Curious Mars

Recently in the Mars Category

Geologic Constraints on Early Mars Climate

Early Mars climate research has well-defined goals (Mars Exploration Program Analysis Group 2018). Achieving these goals requires geologists and climate modelers to coordinate.

Whether extant life exists in the martian subsurface is an open question.

Mars and Earth are like two siblings who have grown apart. There was a time when their resemblance was uncanny: Both were warm, wet and shrouded in thick atmospheres. But 3 or 4 billion years ago, these two worlds took different paths.

The presence of water on Mars has been theorized for centuries. Early telescopes revealed ice caps, and early astronomers noted channels that were hypothesized to be natural rivers or creature-created canals.

The Mars Science Laboratory (MSL) Rover Environmental Monitoring Station (REMS) has now made continuous in-situ meteorological measurements for several martian years at Gale crater, Mars.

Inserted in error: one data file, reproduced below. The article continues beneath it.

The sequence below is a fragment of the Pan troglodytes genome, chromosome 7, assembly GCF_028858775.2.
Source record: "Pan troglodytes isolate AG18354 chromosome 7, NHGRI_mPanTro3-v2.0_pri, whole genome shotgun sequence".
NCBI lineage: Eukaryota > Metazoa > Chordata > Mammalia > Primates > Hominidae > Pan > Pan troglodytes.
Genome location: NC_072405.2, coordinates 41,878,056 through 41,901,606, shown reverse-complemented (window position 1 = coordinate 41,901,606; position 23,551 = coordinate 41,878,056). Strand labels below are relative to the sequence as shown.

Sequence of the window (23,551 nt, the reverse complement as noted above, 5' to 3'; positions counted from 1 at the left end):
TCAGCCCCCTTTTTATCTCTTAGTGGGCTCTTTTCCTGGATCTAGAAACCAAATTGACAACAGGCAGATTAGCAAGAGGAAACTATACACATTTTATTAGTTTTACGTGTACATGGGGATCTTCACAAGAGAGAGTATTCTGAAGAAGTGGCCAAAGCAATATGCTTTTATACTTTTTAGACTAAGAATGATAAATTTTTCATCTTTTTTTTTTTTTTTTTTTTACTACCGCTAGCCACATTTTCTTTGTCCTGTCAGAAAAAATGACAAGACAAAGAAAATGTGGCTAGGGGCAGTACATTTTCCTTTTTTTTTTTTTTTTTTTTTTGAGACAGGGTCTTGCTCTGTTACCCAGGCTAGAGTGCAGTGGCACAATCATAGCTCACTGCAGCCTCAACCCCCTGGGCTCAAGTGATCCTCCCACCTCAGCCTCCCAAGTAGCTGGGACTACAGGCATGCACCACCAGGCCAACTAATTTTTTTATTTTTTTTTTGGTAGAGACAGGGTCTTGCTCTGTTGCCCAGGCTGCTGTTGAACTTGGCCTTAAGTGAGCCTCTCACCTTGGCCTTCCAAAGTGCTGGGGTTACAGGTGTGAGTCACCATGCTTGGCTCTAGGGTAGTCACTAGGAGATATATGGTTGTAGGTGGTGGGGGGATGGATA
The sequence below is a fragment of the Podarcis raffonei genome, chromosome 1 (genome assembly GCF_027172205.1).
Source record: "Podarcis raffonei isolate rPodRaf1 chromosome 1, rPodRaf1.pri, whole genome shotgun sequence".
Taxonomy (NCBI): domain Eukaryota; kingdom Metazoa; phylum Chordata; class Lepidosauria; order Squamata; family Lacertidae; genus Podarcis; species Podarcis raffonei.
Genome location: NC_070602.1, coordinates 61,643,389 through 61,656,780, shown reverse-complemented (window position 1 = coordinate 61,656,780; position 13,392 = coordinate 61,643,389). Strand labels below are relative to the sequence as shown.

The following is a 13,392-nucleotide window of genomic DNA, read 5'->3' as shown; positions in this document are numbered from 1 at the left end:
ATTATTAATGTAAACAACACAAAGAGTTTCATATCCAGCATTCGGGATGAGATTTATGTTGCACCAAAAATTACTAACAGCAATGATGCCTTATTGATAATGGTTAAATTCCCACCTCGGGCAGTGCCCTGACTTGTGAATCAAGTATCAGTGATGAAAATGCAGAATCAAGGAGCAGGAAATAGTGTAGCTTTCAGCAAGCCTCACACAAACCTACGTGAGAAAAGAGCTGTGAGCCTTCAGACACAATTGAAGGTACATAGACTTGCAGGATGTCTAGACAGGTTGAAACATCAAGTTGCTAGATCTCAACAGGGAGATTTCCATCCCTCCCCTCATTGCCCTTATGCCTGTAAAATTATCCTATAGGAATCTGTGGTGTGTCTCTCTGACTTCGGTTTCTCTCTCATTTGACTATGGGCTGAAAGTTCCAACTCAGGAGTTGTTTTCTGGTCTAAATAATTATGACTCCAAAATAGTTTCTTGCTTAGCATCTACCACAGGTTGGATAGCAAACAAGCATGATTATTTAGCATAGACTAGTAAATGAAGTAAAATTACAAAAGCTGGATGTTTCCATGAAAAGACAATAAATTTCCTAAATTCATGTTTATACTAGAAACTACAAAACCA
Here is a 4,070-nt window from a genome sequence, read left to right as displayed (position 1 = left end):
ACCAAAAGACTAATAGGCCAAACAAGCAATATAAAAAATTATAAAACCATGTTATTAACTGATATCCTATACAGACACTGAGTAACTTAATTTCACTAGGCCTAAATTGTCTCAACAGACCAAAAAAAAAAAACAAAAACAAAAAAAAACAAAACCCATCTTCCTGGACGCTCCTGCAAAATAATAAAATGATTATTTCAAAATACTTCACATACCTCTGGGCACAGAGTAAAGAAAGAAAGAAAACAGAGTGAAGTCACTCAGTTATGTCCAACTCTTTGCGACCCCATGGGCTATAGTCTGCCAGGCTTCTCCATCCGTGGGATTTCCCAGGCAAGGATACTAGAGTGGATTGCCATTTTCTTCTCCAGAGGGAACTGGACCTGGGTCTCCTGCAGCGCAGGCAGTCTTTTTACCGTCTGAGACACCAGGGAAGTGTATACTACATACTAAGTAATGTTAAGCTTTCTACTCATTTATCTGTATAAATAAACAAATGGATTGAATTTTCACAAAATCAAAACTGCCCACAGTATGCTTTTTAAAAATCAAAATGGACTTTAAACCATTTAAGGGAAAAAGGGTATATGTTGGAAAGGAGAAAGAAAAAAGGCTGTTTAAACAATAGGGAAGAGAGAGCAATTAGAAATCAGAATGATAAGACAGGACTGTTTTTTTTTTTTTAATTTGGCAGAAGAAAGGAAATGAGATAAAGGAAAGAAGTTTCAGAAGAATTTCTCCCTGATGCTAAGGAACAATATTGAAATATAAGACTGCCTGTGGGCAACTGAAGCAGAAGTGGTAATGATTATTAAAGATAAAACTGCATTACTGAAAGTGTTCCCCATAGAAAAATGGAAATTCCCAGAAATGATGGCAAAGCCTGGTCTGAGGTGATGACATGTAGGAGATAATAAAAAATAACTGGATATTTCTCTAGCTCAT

Mars' organic carbon may have originated from a series of electrochemical reactions between briny liquids and volcanic minerals, according to new analyses of three Martian meteorites from a team led by Carnegie's Andrew Steele published in Science Advances.

The climate of early Mars remains a topic of intense debate. Ancient terrains preserve landscapes consistent with stream channels, lake basins, and possibly even oceans, and thus the presence of liquid water flowing on the Martian surface 4 billion years ago.

We review the abundance and diversity of terrestrial rock hosted life, the environments it inhabits, the evolution of its metabolisms, and its fossil biomarkers to provide guidance in the search for the biomarkers of rock hosted life on Mars.

A new study shows evidence that ancient Mars probably had an ample supply of chemical energy for microbes to thrive underground.

Currently, Mars is the celestial object with the biggest quantity of devices made by mankind.